ISIS Brides: Should Their Home Countries Say ‘I Do’ to Re-Acceptance?
In 2015, British schoolgirl, Shamima Begum, suddenly fled her home in East London to join the Islamist militant group known as the Islamic State of Iraq and Syria (ISIS). Now in 2019, Shamima Begum has requested the United Kingdom (UK) to grant her re-acceptance into the country she once called home. The UK refused this request and, instead, revoked her citizenship. The UK government’s actions sparked debate as to whether or not someone like Begum should be allowed re-entry into their country of birth after joining a group that perpetuates an ideology fundamentally opposed to the values of their birth country.
Begum claims that she “want[s] to return to Britain … [to] be an example of how someone can change,” with her supporters often drawing the conclusion that she was simply a victim of ISIS propaganda. Furthermore, it has been stated that the UK’s action of revoking of Begum’s citizenship constitutes “a breach of international human rights law” as it “make[s] someone stateless.” However, such views regarding Begum’s situation changed after her several media appearances, in which Begum was seemingly not remorseful in joining the militant group, often claiming that the reason for her return was to keep her daughter, and now, newborn son safe but not to escape the group. Furthermore, it appears that Begum only expressed her sentiments for leaving the Islamic State when ISIS lost the Syrian city of Raqqa, which is when “the situation got difficult.”
Shamima Begum’s interview from the Times and The Sunday Times.
Begum’s case made headlines at the same time that Hoda Muthana, the Alabama citizen who left the United States in 2014 to marry into the Islamic State, also requested re-entry into her home country. With Muthana having posted onto Twitter in 2014 that she hoped that someone would “go on drive-bys and spill all of their blood,” referencing Americans, many have been unsympathetic to her situation as well.
Cases like Begum’s and Muthana’s are not unique. There have been several instances of Western women, and men, who have sought to join the militant group and left their home countries suddenly. It is this sudden departure from their home country which leaves many wondering why these individuals join ISIS in the first place? Many of these militants, both female and male, cite “feelings of alienation, feelings of inequality” as reasons for their alliance to the terrorist organization. However, the allegiance of females to ISIS is seen as particularly interesting, especially when considering “stereotypes about the subservience of Muslim women.”
The influence of ISIS over Syrian and Iraqi territory has decreased in recent times; however “its ideology lives on.” It is this territorial loss which has shifted the gender hierarchy within ISIS, with the terrorist organization suspected of offering female members military roles. Despite this, many women who have wished to return to the West have reported simply having been housewives. Whether women who joined ISIS may have been housewives or not, in many cases, a women’s involvement in the organization, despite the position, represents being included in the political project of advancing an Islamic State. ABC news reports that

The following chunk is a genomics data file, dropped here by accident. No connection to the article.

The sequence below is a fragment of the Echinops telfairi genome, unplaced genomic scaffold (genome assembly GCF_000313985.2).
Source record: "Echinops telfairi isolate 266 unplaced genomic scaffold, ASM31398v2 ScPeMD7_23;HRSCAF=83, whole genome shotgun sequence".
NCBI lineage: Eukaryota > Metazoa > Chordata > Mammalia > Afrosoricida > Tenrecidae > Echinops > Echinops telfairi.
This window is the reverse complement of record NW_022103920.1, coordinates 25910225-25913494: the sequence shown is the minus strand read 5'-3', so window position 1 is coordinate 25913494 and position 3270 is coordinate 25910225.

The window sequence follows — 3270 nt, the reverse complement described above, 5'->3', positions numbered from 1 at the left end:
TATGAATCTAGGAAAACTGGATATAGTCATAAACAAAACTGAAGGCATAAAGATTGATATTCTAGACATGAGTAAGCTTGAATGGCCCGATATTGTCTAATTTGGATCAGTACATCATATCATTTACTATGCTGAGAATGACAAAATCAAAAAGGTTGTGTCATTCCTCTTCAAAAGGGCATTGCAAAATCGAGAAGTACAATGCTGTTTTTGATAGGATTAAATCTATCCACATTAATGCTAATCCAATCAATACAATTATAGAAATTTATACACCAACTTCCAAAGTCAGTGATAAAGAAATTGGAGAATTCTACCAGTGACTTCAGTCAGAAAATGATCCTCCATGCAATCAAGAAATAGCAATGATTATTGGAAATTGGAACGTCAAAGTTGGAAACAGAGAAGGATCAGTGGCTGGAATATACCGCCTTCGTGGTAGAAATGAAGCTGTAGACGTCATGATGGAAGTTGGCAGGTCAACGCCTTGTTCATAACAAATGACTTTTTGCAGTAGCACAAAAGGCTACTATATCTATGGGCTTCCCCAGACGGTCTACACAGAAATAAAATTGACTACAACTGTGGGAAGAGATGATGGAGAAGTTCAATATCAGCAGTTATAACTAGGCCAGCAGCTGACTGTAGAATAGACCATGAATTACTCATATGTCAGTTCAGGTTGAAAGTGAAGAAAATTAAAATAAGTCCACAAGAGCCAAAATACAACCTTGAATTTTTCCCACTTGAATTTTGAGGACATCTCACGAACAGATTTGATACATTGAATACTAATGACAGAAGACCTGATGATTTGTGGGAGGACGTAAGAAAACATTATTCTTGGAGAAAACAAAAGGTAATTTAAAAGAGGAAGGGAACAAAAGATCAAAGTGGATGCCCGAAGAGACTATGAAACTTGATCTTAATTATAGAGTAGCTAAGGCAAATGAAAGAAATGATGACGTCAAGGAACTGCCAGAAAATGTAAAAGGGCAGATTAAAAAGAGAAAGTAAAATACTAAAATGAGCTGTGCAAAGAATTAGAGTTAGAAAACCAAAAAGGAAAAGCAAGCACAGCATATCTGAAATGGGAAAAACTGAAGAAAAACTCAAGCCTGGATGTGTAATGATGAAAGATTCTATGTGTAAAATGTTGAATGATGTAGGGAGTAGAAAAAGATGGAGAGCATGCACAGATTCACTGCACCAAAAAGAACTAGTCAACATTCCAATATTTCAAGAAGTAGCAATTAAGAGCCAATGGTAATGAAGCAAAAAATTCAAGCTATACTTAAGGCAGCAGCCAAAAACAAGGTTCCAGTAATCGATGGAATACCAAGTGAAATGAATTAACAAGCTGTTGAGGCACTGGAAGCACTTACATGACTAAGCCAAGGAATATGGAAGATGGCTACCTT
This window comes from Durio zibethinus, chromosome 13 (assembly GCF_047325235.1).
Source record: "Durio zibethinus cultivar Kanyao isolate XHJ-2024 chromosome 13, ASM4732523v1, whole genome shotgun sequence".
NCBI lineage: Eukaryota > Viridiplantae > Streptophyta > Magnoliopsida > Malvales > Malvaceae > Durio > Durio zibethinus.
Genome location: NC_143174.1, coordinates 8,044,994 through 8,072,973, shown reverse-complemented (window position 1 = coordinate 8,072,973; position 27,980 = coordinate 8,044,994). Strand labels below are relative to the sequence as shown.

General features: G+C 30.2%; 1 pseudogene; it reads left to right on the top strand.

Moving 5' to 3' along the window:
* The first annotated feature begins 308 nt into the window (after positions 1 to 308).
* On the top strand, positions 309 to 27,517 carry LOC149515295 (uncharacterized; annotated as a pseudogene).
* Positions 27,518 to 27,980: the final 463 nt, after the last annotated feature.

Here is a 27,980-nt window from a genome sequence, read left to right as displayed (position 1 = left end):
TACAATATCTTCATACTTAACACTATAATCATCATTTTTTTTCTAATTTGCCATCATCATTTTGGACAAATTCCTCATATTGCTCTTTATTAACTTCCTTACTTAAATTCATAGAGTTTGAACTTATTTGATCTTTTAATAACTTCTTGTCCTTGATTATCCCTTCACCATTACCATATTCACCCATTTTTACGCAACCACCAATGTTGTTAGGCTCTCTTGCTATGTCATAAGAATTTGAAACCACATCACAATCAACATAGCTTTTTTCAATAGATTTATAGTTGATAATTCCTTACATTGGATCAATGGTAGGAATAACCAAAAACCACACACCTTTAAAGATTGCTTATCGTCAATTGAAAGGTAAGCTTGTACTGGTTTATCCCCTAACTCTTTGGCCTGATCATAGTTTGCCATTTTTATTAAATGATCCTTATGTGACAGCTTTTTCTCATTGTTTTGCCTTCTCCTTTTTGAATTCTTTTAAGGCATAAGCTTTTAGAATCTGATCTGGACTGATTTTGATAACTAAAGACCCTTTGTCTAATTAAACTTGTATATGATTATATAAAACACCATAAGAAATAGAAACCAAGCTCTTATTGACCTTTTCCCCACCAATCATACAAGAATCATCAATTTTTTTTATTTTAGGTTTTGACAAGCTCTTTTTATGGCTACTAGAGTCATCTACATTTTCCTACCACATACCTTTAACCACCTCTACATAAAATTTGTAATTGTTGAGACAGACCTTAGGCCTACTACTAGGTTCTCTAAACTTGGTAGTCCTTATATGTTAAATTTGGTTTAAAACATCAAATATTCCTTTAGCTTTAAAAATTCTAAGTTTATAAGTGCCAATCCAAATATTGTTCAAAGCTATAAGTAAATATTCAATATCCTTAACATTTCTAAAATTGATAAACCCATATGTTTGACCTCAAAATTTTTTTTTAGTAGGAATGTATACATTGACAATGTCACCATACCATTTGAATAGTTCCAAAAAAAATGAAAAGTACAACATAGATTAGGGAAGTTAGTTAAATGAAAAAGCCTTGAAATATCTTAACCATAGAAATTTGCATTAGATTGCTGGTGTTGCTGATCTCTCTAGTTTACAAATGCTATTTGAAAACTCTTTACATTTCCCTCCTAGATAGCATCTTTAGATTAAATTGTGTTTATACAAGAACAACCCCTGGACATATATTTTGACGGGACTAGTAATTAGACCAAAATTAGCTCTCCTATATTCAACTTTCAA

“Women are joining [ISIS] because it provides a new utopian politics – participating in jihad and being part of the creation of a new Islamic state.”
In Begum’s and Muthana’s cases, it appears that both women glamorized the act of joining ISIS, becoming members to further the cause of building a “political Islamic ‘good life.’” In addition, the fact that both Begum and Muthana married into the organization presents another explanation as to why female members join: romance. Begum herself stated that she joined ISIS because “[her] family wouldn’t help [her] get married in the UK and [that] the way they showed family life in IS was pretty nice.”
ISIS billboard which has appeared in Syria, stating: “Together we cultivate the tree of the Caliphate.”
While Begum and Muthana claim to denounce the actions of ISIS, it is to be noted that some wives in the Islamic State appear to be “more radical than their husbands,” with some even encouraging their husbands and sons to becomes members in the terrorist group. The fear of radicalization of those wishing to return to the West provides a reason why many oppose the return of Begum and Muthana to their home countries. It is evident that their return is a grievance for the governments receiving them, with the “fear … that they could try to mount attacks once back in their homelands, or at least stir up support for a cause they may claim to have renounced.” Therefore, the obvious objection to their re-admittance in their home countries follows reasons of treason, being that individuals from the West who join ISIS affiliate themselves with an ideology whose teachings actively wish to eradicate and/or overthrow the West and its values. Begum and Muthana were seemingly normal Western women who suddenly fled their Western way of life to join the Islamic State. As discussed, while there are several reasons associated with these women’s departure from home, the ultimate interests of their home states must be prioritized based on the belief that a society’s members should act in its best interest and earnestly seek to defend the integrity and character of their country.